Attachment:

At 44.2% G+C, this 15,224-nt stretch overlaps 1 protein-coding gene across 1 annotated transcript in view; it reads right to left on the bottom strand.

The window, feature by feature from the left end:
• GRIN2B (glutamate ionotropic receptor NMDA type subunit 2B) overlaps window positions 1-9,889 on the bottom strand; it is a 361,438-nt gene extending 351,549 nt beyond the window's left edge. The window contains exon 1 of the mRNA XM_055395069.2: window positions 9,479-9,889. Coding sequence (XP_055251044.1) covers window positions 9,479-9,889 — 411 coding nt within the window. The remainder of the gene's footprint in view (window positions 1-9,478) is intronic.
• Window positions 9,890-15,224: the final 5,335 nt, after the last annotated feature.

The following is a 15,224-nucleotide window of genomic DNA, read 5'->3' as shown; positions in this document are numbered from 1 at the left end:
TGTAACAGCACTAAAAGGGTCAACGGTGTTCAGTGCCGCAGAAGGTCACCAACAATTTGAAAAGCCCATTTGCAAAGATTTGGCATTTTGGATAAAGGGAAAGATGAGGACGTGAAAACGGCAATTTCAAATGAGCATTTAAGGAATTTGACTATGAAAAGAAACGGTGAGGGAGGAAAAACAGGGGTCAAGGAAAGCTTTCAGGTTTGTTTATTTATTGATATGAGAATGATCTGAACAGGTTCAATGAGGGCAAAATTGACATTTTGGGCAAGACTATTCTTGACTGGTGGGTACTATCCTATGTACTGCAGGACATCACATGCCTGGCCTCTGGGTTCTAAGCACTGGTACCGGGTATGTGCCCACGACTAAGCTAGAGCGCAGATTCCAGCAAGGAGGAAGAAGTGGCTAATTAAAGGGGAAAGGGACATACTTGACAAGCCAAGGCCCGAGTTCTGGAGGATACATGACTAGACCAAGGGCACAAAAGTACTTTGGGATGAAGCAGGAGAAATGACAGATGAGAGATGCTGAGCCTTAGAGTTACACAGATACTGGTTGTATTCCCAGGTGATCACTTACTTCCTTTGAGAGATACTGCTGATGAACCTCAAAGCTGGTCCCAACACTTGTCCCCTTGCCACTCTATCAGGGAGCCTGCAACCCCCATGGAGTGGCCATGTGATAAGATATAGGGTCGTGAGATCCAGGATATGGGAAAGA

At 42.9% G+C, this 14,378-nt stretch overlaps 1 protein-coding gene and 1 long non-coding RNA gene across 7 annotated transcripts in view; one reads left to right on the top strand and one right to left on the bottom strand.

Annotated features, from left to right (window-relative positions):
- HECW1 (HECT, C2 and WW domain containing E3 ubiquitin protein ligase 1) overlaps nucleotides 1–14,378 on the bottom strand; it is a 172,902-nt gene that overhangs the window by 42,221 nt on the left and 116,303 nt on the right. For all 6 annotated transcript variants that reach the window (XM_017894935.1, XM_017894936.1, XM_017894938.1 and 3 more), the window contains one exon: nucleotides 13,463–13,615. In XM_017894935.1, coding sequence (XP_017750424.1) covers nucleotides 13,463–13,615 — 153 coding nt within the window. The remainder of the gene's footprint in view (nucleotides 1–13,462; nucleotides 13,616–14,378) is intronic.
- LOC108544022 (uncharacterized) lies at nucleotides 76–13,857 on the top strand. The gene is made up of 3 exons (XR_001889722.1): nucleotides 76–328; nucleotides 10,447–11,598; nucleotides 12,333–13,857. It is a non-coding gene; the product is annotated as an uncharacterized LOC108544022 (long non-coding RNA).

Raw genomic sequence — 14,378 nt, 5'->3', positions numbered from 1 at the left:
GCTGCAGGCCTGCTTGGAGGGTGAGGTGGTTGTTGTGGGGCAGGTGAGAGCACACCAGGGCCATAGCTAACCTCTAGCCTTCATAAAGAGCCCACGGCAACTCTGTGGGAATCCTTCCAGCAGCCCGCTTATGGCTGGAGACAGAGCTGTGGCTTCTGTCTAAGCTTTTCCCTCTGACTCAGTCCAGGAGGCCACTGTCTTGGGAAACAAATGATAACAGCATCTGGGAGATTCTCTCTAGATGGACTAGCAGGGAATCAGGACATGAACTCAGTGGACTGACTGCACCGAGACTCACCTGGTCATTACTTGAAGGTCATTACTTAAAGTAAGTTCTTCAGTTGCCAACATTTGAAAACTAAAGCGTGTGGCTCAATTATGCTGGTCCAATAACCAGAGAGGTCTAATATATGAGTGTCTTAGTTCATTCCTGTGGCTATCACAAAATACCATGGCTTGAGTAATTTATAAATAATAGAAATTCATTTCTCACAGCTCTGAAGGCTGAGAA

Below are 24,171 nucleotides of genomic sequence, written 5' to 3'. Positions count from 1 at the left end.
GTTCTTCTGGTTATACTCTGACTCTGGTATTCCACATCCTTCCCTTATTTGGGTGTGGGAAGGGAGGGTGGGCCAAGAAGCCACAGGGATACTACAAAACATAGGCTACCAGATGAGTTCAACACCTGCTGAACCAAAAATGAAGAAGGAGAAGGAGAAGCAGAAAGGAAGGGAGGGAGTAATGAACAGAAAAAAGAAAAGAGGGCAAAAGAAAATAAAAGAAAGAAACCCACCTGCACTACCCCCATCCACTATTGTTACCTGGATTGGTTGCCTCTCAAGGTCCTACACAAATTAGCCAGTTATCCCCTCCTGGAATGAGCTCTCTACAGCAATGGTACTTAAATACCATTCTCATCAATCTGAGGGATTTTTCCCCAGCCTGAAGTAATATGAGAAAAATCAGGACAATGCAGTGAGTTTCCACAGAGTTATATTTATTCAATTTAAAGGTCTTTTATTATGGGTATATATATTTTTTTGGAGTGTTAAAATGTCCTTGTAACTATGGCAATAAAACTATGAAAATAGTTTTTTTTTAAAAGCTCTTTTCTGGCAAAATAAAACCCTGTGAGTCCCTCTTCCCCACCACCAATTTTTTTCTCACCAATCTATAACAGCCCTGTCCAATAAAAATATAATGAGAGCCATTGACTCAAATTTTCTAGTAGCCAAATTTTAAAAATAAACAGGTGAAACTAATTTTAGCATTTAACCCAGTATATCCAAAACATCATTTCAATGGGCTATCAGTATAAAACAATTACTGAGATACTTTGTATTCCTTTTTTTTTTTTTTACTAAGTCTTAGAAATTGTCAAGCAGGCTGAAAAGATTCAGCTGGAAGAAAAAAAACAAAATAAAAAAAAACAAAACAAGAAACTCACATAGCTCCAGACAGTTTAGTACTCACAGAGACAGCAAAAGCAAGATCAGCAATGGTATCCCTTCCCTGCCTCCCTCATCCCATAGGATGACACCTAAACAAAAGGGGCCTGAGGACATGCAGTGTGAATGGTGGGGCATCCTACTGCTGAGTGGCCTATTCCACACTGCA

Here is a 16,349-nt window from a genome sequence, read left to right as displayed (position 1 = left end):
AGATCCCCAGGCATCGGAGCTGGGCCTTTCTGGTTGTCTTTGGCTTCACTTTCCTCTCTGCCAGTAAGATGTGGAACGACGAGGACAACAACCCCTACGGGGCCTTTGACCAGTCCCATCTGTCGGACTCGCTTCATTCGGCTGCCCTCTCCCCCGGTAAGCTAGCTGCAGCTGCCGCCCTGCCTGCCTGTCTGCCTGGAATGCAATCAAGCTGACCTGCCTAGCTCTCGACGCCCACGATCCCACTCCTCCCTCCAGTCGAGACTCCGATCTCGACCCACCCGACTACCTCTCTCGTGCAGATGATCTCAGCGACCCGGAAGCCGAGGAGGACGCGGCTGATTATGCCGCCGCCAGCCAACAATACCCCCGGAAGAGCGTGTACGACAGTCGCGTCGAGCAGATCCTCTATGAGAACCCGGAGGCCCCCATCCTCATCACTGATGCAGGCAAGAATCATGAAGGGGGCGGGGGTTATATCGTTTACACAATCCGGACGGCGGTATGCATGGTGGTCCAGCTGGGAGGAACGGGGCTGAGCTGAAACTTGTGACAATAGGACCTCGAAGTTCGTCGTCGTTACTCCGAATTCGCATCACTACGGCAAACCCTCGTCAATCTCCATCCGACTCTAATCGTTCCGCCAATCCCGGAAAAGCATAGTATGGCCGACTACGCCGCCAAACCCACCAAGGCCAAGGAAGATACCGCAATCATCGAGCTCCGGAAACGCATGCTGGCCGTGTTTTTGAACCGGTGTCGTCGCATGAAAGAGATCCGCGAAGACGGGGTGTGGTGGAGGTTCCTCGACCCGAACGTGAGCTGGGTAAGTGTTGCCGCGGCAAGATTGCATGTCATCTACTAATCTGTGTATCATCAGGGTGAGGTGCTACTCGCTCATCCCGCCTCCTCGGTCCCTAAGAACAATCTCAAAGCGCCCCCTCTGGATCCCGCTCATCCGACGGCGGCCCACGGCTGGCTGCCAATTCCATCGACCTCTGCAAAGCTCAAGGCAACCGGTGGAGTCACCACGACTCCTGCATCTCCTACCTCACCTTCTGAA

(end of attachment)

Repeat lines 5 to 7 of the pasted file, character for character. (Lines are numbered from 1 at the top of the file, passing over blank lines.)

The following is a 15,224-nucleotide window of genomic DNA, read 5'->3' as shown; positions in this document are numbered from 1 at the left end:
TGTAACAGCACTAAAAGGGTCAACGGTGTTCAGTGCCGCAGAAGGTCACCAACAATTTGAAAAGCCCATTTGCAAAGATTTGGCATTTTGGATAAAGGGAAAGATGAGGACGTGAAAACGGCAATTTCAAATGAGCATTTAAGGAATTTGACTATGAAAAGAAACGGTGAGGGAGGAAAAACAGGGGTCAAGGAAAGCTTTCAGGTTTGTTTATTTATTGATATGAGAATGATCTGAACAGGTTCAATGAGGGCAAAATTGACATTTTGGGCAAGACTATTCTTGACTGGTGGGTACTATCCTATGTACTGCAGGACATCACATGCCTGGCCTCTGGGTTCTAAGCACTGGTACCGGGTATGTGCCCACGACTAAGCTAGAGCGCAGATTCCAGCAAGGAGGAAGAAGTGGCTAATTAAAGGGGAAAGGGACATACTTGACAAGCCAAGGCCCGAGTTCTGGAGGATACATGACTAGACCAAGGGCACAAAAGTACTTTGGGATGAAGCAGGAGAAATGACAGATGAGAGATGCTGAGCCTTAGAGTTACACAGATACTGGTTGTATTCCCAGGTGATCACTTACTTCCTTTGAGAGATACTGCTGATGAACCTCAAAGCTGGTCCCAACACTTGTCCCCTTGCCACTCTATCAGGGAGCCTGCAACCCCCATGGAGTGGCCATGTGATAAGATATAGGGTCGTGAGATCCAGGATATGGGAAAGA

At 42.9% G+C, this 14,378-nt stretch overlaps 1 protein-coding gene and 1 long non-coding RNA gene across 7 annotated transcripts in view; one reads left to right on the top strand and one right to left on the bottom strand.